An English gentleman, present as a volunteer, made a strong remonstrance in the case of a free colored man of Washington, whom a scoundrel in citizen's clothing, with a Major's star on the collar of his greasy coat, had claimed. This man, dismounting from his horse, after remarking that he did not care whether the negro was a slave or no, took him by the collar, and, with the words ‘"I'll make a slave of you, and a slave you are from this moment,"’ dealt him a flat handed blow on the cheek, which drew a rush of tears from the eyes of the trembling wretch.

The rest of the rebels looked on approvingly, and the fellow turned to the Englishman and asked him what he had to say to that? The reply that the flag of truce recognizes as sacred all beneath its folds, and that he had grossly violated it, made not the least impression. Other officers of the Confederate army, to whom remonstrance was made, utterly disclaimed such proceedings, and said that Gen. Lee, to whom they would report the outrage, would doubtless return the negroes, if he could find them. Several of the civilians were robbed and others made prisoners; but this last was their own fault, as they straggled away on their individual responsibility in search of trophies.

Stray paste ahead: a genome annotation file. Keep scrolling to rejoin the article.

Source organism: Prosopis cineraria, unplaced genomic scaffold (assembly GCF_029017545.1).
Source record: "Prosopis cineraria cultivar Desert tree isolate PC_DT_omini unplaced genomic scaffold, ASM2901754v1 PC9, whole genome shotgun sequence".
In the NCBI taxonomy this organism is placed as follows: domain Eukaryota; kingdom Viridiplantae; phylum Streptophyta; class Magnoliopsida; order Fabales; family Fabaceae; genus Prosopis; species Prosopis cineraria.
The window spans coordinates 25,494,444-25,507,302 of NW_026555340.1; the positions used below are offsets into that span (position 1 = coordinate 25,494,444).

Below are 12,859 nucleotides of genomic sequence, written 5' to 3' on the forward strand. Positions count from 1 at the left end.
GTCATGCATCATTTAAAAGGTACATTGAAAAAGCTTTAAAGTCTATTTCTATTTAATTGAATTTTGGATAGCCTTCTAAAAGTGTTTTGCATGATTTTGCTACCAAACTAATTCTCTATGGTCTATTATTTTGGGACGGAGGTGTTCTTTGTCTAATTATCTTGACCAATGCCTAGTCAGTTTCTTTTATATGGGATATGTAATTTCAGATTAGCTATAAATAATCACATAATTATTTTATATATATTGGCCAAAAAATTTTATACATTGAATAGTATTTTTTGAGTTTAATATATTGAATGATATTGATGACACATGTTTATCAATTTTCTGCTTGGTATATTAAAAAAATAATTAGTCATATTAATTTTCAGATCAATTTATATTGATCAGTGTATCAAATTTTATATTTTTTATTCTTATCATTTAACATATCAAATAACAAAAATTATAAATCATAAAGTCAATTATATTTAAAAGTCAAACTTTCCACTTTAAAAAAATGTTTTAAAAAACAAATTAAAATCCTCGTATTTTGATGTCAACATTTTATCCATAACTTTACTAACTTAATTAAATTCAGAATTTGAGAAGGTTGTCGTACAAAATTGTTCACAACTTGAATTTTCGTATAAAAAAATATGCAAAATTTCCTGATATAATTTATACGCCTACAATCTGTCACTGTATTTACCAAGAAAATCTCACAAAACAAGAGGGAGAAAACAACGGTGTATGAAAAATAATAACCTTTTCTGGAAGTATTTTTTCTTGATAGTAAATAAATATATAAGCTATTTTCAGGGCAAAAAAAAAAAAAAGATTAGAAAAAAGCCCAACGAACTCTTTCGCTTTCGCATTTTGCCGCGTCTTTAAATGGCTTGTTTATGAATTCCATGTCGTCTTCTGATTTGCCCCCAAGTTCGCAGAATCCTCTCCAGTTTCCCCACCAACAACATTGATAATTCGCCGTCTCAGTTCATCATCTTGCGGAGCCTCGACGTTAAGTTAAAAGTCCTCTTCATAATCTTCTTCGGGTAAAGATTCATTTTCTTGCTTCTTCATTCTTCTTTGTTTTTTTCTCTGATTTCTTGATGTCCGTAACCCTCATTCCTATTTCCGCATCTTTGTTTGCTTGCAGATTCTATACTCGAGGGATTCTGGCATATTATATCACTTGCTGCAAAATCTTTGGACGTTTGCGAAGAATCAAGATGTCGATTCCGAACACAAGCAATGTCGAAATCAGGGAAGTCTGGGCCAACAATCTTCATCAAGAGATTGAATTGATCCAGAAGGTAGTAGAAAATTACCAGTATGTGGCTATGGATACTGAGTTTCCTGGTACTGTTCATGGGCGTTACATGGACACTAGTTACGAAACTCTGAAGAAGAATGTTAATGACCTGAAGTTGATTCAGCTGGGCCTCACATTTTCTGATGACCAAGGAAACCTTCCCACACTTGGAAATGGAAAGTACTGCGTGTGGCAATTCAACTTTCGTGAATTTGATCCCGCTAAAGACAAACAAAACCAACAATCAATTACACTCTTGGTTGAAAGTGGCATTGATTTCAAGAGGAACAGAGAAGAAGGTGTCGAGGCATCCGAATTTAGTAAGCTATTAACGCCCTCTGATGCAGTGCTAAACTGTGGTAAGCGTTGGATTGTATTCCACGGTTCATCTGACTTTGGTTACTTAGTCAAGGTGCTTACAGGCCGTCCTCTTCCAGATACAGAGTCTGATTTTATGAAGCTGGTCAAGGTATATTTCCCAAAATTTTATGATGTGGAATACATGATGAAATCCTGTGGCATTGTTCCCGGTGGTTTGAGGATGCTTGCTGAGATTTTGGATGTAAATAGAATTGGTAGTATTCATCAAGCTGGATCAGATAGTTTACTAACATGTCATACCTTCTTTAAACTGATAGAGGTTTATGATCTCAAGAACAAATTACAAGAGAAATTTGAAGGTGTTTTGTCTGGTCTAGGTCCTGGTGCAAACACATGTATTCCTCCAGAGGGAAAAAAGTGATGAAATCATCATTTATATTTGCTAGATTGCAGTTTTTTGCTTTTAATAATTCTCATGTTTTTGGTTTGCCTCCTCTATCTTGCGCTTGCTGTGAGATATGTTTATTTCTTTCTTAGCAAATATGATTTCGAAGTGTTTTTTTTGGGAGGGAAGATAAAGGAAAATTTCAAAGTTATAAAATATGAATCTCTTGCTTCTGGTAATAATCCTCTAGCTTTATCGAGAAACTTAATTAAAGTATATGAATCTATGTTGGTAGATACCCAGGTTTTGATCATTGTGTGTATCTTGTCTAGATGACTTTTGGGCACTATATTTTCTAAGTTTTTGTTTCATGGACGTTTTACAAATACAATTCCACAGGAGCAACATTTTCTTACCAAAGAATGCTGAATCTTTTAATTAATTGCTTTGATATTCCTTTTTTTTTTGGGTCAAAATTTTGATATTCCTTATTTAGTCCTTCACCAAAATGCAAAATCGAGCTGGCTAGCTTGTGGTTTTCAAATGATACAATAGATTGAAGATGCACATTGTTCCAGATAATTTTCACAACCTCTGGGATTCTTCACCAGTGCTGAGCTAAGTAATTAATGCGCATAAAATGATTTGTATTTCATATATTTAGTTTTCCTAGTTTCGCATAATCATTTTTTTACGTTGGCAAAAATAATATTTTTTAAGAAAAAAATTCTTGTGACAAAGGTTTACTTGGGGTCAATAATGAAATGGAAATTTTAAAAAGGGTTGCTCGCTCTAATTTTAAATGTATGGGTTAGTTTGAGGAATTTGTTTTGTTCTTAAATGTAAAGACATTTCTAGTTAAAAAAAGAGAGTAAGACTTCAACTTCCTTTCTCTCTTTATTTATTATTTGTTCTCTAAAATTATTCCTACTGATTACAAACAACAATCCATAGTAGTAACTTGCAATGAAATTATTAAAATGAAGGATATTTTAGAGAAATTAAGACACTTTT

On returning to the headquarters, in the orchard, we found the doctors hard at work, operating on the wounded. It was noticed that some of the surgeons, not being appointed on the amputation detail, looked with contempt on minor wounds, and walked about doing nothing. One of them sported a black eye, gained in a quarrel over the wounded, and one, at least, was tipsy. The best management did not prevail, but it is considered a standing rule in the army for correspondents to wink at all shortcomings, as otherwise it might tend to throw odium on those who deserve it and are responsible for failure. The afternoon passed, and no arrangements were made for carrying the wounded within the lines, but blankets were not wanting to cover them. Large fires were made, around which the party, now tired out, was soon grouped, wondering how they should pass the night without blankets or shelter. It soon began to rain heavily; the wounded were crowded inside some barns and a farmhouse near by till no more could be got in, and the rest had to pass the night on the ground, rolled in blankets. Till a late hour the doctors continued their work. The body of a dead man, shot in Friday's fight, which laid on the porch, and smelt offensive, was buried by three citizens by the light of candles, under some trees alongside the house. A miserable night — rain and then a strong, cold North wind, was finally succeeded by dawn, when work began again; fetching water for the wounded, dressing and amputating, filling into the carriages, and distributing the few spoonfuls of beef soup in camp. Not staying for the main body, a small party of us started for Centreville by way of the Stone Bridge, seeing very little of the Secession army, now well on its way by the Guilford and Gum Spring roads to the Upper Potomac. On reaching Centreville, we found only one company of the 50th Georgia volunteers present, acting as Provost guard in the village. They were making themselves happy with the liquors and other medical steres left in the place; and were a lank, lean, hard looking set of half starved fellows, in light flannel colored dress. Their Captain gave us passes to the Union lines. He looked a cunning fellow enough, and bad more whiskey in him than appeared at first sight; still he was decidedly in good temper with himself, his position, his dirty gang, and all the world.--While waiting, we had an opportunity to see the operation of relieving guard. It would have made a Northern soldier open his eyes. The Sergeant brought the relief up one at a time, and would say, ‘"Brown, Jones relieves you now, and is to stay here till the Captain send, some one else."’ Brown, apparently uncertain, remains on post. Sergeant takes his arm and leads him off a little distance, but seeing a man relieving another on his own hook, leaves B. to go and look into it.